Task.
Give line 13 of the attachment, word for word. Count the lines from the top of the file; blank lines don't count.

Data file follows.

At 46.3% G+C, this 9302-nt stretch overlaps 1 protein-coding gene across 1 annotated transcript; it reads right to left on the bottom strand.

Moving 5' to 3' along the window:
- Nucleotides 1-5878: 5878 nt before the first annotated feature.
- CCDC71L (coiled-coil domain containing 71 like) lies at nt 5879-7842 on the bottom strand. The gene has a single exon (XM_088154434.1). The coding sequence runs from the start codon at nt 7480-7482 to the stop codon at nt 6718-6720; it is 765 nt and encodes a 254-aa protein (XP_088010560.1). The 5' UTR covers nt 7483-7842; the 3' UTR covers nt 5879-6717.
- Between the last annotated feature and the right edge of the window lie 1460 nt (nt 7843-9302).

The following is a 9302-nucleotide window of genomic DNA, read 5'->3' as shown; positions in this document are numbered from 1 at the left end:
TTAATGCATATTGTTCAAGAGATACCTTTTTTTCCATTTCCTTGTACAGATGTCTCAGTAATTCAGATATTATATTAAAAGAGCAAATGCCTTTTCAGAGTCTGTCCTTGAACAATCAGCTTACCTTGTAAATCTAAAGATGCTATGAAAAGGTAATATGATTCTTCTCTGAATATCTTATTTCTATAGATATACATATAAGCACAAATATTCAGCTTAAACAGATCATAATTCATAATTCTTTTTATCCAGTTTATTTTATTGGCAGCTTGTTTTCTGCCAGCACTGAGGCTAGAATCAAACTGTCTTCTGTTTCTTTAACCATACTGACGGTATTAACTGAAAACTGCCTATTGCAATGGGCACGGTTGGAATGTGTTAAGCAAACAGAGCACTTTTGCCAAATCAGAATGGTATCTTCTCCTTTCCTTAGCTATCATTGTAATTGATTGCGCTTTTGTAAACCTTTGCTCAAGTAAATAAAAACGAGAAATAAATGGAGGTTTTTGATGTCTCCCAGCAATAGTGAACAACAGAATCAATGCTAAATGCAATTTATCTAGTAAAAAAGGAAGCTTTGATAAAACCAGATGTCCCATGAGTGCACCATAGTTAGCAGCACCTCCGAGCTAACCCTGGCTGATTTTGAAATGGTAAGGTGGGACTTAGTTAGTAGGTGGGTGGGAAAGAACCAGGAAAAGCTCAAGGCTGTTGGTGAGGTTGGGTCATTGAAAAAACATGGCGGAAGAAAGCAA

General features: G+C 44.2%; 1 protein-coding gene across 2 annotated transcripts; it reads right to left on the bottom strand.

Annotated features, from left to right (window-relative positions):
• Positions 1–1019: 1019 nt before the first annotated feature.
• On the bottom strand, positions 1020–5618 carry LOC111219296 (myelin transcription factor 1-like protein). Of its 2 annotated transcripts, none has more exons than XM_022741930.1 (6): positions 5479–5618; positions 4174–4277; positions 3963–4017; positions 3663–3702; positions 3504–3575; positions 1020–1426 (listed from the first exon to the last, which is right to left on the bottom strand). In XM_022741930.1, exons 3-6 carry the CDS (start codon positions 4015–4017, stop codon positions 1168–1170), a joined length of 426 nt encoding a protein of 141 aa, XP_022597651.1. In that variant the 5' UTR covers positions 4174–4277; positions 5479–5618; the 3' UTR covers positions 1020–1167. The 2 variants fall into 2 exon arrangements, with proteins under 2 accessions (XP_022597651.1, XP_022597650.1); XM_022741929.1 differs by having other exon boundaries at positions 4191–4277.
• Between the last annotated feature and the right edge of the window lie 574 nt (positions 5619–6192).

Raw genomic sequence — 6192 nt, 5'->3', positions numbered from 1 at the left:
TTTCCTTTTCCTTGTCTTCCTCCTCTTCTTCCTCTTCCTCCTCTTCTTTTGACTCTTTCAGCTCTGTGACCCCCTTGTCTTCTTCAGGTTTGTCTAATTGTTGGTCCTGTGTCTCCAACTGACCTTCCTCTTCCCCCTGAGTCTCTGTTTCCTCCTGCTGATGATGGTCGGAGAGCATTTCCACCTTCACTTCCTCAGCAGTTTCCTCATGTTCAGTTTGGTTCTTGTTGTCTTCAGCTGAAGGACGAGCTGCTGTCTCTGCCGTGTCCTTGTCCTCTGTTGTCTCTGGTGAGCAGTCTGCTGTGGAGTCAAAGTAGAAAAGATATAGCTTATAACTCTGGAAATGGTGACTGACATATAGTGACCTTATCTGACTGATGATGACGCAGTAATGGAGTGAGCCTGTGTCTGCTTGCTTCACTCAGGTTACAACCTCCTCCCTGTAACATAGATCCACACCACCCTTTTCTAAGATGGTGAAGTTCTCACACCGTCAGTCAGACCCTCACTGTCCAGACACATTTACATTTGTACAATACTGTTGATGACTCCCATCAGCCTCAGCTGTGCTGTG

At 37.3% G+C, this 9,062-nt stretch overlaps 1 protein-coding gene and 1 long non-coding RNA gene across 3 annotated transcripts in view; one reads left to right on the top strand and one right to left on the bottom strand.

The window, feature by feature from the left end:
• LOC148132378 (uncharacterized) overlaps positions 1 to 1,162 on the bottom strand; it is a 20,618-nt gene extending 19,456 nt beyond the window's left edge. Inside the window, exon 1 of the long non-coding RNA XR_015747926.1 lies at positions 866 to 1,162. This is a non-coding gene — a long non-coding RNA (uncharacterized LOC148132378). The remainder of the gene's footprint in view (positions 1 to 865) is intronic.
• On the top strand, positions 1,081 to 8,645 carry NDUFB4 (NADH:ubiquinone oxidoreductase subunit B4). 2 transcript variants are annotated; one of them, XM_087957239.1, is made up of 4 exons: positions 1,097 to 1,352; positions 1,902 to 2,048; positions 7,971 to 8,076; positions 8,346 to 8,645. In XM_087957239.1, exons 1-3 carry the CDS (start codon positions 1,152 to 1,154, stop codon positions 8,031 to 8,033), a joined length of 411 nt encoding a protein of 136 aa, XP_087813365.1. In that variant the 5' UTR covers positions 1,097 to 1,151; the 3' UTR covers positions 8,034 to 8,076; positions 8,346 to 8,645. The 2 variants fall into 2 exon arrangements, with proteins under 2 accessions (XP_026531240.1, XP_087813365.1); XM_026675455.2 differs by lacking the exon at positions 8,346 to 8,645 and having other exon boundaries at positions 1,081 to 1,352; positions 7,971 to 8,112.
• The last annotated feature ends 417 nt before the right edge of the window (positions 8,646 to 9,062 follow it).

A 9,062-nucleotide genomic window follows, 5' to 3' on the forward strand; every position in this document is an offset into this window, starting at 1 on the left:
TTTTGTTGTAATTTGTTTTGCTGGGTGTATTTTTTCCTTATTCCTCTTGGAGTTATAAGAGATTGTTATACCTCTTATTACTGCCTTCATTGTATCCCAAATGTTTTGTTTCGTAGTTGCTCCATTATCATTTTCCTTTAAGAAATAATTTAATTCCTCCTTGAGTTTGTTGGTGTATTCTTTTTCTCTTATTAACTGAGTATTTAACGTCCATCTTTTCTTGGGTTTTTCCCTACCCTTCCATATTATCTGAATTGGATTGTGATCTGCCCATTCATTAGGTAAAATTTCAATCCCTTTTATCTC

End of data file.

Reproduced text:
Raw genomic sequence — 6192 nt, 5'->3', positions numbered from 1 at the left: